In Depth

What next for Syria?

Uncertain future for war-torn nation amid power vacuum and economic crisis

With the demise of Islamic State in Syria, the ever-imminent withdrawal of US troops from the region and President Assad’s tightening grip on power, attention has turned to what the future holds for the war-torn country.

Despite the victory of the regime in Syria’s most populous parts, “there is little sign of normality” returning in much of the nation, says The Times.

Deepening poverty and deprivation “are undermining the regime’s apparent military victory”, adds the Financial Times. Although few dare to criticise the authoritarian regime, “gas shortages this winter sparked discontent and some Syrians quietly question why their economic situation is worsening”, the newspaper adds.

So what happens next in Syria and who will be in the driving seat?

What’s changed?

The imminent demise of Isis, as well as Assad’s creeping victory over the rebels in other parts of the country, “is reshuffling Syria’s allegiances and great power interests”, says The Times.

For the past four years, the West has viewed the country through the lens of its war against Isis. But now with the terrorist group seemingly defeated, Trump’s decision to pull American troops out of Syria has caused a chain reaction, with tensions high between Turkey and the Syrian Kurds.

And while Assad’s allies – Russia and Iran – swung the military battle decisively in his favour, “they are not committing resources to resuscitate the country”, says the FT.

This has led to something of a power vacuum with the region’s major players vying to rehabilitate the Assad regime. The UAE and Bahrain announced in January the reopening of their closed embassies in Damascus, says Al Jazeera, while Egypt has urged Syria to rejoin the Arab League ahead of an upcoming summit at the end of March.

Turkey and Iran are both racing to fill the vacuum caused by Trump’s withdrawal decision. Iran already has power brokers in place in suburbs of Damascus and Ghouta while Trump is reported by CNN to have recently told the Turkish President Erdogan: “OK, it's all yours. We are done.”

So who will be involved in the country’s reconstruction?

The West looks unlikely to involve itself in the reconstruction, paving the way for other countries to take centre stage.

The US refuses to invest in an Assad-led reconstruction process until Damascus expels Iran’s military presence from southern Syria, something it has so far been unwilling to do.

While the EU is less concerned about Iranian influence in Syria than the US, “concerns about retaliatory US punitive measures and a consensus around the need to isolate Assad for his conduct during the Syrian civil war will also likely prevent European assistance to Damascus’s rebuilding initiatives”, says international relations expert Samuel Ramani for the Turkish Anadolu Agency.

Therefore the West’s reluctance to provide economic assistance to an Assad-led Syrian government has led to increased speculation about China’s potential to assist in the Syrian reconstruction process.

More than 200 Chinese companies, the majority state-owned, attended the 60th Damascus International Trade Fair in September 2018. Here, China announced numerous deals including the construction of steel and power plants, car manufacturing and hospital development.

In addition to China providing military support for the Syrian army – in contrast to Western support for the resistance forces – Beijing also vetoed proposals tabled at the United Nations Security Council (UNSC) to impose sanctions on Syria. By keeping Assad in power, Beijing “will maintain its primary access to the abundant investment opportunities central to the impending reconstruction”, says The Diplomat’s Nicholas Lyall.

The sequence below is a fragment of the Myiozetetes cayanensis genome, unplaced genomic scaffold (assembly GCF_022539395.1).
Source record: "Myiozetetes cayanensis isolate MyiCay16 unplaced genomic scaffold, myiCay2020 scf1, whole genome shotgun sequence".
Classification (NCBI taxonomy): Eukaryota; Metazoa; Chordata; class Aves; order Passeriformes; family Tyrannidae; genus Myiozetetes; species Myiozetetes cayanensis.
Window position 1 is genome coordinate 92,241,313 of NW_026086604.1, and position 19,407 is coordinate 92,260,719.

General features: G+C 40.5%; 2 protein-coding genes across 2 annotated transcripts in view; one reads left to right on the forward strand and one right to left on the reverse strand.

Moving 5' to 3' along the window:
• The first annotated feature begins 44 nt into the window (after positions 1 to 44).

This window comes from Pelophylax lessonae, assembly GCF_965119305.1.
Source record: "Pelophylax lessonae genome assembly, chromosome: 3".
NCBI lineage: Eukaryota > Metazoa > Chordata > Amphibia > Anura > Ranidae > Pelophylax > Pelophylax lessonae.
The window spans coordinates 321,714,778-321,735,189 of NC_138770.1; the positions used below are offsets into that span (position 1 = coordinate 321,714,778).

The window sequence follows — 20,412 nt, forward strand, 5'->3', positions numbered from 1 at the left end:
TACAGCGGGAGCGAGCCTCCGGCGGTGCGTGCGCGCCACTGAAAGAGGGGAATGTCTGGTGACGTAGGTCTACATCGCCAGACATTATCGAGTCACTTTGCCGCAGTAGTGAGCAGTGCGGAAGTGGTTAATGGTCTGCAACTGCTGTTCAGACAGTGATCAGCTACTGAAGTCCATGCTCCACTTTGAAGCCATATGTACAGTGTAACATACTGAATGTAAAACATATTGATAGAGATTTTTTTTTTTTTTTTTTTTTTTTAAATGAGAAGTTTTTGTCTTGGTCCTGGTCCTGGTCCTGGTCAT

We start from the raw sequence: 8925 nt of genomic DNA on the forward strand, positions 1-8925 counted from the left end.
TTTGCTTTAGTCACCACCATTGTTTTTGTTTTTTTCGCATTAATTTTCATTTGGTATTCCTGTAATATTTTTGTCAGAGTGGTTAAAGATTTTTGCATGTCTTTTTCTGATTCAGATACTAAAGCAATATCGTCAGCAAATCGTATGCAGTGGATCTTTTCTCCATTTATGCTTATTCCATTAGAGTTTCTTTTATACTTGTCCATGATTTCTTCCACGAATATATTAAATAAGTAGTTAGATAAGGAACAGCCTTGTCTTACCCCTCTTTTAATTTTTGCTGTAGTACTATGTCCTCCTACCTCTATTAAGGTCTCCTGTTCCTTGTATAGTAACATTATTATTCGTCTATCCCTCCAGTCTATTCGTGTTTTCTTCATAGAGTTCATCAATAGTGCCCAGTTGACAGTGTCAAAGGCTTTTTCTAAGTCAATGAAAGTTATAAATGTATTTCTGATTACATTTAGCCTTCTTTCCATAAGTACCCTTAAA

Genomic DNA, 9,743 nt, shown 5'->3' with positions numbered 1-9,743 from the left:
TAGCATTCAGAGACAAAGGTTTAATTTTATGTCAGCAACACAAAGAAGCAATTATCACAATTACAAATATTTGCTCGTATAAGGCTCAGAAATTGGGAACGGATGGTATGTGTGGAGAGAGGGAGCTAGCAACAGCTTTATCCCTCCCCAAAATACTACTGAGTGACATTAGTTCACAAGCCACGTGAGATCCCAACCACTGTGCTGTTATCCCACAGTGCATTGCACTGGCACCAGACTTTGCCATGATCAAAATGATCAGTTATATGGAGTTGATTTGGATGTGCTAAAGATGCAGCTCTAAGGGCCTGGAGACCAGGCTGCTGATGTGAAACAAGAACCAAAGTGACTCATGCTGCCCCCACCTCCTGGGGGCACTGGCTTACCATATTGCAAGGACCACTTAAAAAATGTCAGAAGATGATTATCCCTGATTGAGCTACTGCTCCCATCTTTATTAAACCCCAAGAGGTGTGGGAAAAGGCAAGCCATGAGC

What happens next then?

The immediate losers are Syria’s Kurds, whose “dream of creating an autonomous region in Syria looks imperilled”, says The Economist, while the biggest winner remains Assad.

The dealmaker, though, will be Russian President Vladimir Putin, says The Times. Russia’s jets now dominate Syria’s airspace and it has strong ties with all the main actors, including Israel and Gulf States. Russia’s “readiness to stand by even its most repulsive allies makes it seem, to Sunni Arab leaders, more reliable than America”, says The Economist.

In the long term, it appears the Syrian people will once again lose out. The country’s former second city, Aleppo, “reveals the magnitude of mending Syria’s economy”, says the FT. It could take six years of continuous work just to clear 14.9 million tonnes of debris in Aleppo alone, estimates the World Bank.

Europe itself “was rebuilt after the Second World War through the Marshall Plan”, writes The Independent’s Ahmed Aboudouh.

This is not happening now, “simply because Syria is not Europe”, meaning the Syrian people “will never receive the Marshall rescue plan they need”, he concludes.

Recommended

Russian roulette for McDonald’s, Unilever and Renault
The flagship McDonald's on Pushkin Square in Moscow
The latest on . . .

Russian roulette for McDonald’s, Unilever and Renault

Inside Cairo’s City of the Dead
The tombs of the Caliphs in el-Arafa necropolis
In Depth

Inside Cairo’s City of the Dead

‘The great inflation swindle’
Today's newspaper front pages
Today’s newspapers

‘The great inflation swindle’

Women ‘benefit more from hugs than men’
Two women hugging
Tall Tales

Women ‘benefit more from hugs than men’

Popular articles

The mysterious Russian oligarch deaths
Vladimir Putin has previously deployed ‘extreme measures’ to crush opposition
Why we’re talking about . . .

The mysterious Russian oligarch deaths

Is Vladimir Putin seriously ill?
Vladimir Putin
Why we’re talking about . . .

Is Vladimir Putin seriously ill?

Depp v. Heard: what the latest battle has revealed
Amber Heard
In Depth

Depp v. Heard: what the latest battle has revealed

The Week Footer Banner